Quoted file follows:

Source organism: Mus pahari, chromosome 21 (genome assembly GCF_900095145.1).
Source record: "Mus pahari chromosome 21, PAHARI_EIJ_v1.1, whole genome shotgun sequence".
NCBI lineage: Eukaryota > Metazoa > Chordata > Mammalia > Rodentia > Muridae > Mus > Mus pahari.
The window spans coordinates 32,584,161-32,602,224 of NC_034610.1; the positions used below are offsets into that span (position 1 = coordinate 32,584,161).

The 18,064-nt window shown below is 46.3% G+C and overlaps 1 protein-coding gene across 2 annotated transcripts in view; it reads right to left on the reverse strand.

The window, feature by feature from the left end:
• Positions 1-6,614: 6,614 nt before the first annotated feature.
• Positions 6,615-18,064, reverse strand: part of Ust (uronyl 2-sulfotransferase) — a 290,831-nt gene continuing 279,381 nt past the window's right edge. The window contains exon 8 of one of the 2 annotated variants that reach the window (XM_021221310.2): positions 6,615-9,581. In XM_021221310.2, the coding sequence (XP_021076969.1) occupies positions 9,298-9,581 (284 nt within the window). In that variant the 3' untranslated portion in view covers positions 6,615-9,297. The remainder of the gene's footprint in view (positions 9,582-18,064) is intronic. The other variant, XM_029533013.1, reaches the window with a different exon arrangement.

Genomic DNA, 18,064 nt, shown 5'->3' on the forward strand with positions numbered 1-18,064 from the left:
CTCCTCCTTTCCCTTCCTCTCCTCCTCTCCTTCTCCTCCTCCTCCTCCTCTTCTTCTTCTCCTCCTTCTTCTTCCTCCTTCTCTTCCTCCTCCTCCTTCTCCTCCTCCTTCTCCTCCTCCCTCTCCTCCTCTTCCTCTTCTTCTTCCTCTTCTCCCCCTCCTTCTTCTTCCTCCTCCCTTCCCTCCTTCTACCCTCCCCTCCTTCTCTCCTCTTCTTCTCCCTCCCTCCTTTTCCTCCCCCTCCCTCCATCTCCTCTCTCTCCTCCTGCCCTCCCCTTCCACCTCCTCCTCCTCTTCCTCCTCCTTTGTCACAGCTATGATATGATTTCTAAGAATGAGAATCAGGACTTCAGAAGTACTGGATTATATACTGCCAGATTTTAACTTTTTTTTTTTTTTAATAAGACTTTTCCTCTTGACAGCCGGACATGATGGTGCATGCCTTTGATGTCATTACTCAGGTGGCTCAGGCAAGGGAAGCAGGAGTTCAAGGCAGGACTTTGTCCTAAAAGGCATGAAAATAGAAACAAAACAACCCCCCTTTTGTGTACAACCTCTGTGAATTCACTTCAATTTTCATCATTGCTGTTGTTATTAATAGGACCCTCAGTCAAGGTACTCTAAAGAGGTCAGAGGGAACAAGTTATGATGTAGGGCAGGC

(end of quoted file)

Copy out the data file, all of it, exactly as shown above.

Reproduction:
Source organism: Mus pahari, chromosome 21 (genome assembly GCF_900095145.1).
Source record: "Mus pahari chromosome 21, PAHARI_EIJ_v1.1, whole genome shotgun sequence".
NCBI lineage: Eukaryota > Metazoa > Chordata > Mammalia > Rodentia > Muridae > Mus > Mus pahari.
The window spans coordinates 32,584,161-32,602,224 of NC_034610.1; the positions used below are offsets into that span (position 1 = coordinate 32,584,161).

The 18,064-nt window shown below is 46.3% G+C and overlaps 1 protein-coding gene across 2 annotated transcripts in view; it reads right to left on the reverse strand.

The window, feature by feature from the left end:
• Positions 1-6,614: 6,614 nt before the first annotated feature.
• Positions 6,615-18,064, reverse strand: part of Ust (uronyl 2-sulfotransferase) — a 290,831-nt gene continuing 279,381 nt past the window's right edge. The window contains exon 8 of one of the 2 annotated variants that reach the window (XM_021221310.2): positions 6,615-9,581. In XM_021221310.2, the coding sequence (XP_021076969.1) occupies positions 9,298-9,581 (284 nt within the window). In that variant the 3' untranslated portion in view covers positions 6,615-9,297. The remainder of the gene's footprint in view (positions 9,582-18,064) is intronic. The other variant, XM_029533013.1, reaches the window with a different exon arrangement.

Genomic DNA, 18,064 nt, shown 5'->3' on the forward strand with positions numbered 1-18,064 from the left:
CTCCTCCTTTCCCTTCCTCTCCTCCTCTCCTTCTCCTCCTCCTCCTCCTCTTCTTCTTCTCCTCCTTCTTCTTCCTCCTTCTCTTCCTCCTCCTCCTTCTCCTCCTCCTTCTCCTCCTCCCTCTCCTCCTCTTCCTCTTCTTCTTCCTCTTCTCCCCCTCCTTCTTCTTCCTCCTCCCTTCCCTCCTTCTACCCTCCCCTCCTTCTCTCCTCTTCTTCTCCCTCCCTCCTTTTCCTCCCCCTCCCTCCATCTCCTCTCTCTCCTCCTGCCCTCCCCTTCCACCTCCTCCTCCTCTTCCTCCTCCTTTGTCACAGCTATGATATGATTTCTAAGAATGAGAATCAGGACTTCAGAAGTACTGGATTATATACTGCCAGATTTTAACTTTTTTTTTTTTTTAATAAGACTTTTCCTCTTGACAGCCGGACATGATGGTGCATGCCTTTGATGTCATTACTCAGGTGGCTCAGGCAAGGGAAGCAGGAGTTCAAGGCAGGACTTTGTCCTAAAAGGCATGAAAATAGAAACAAAACAACCCCCCTTTTGTGTACAACCTCTGTGAATTCACTTCAATTTTCATCATTGCTGTTGTTATTAATAGGACCCTCAGTCAAGGTACTCTAAAGAGGTCAGAGGGAACAAGTTATGATGTAGGGCAGGC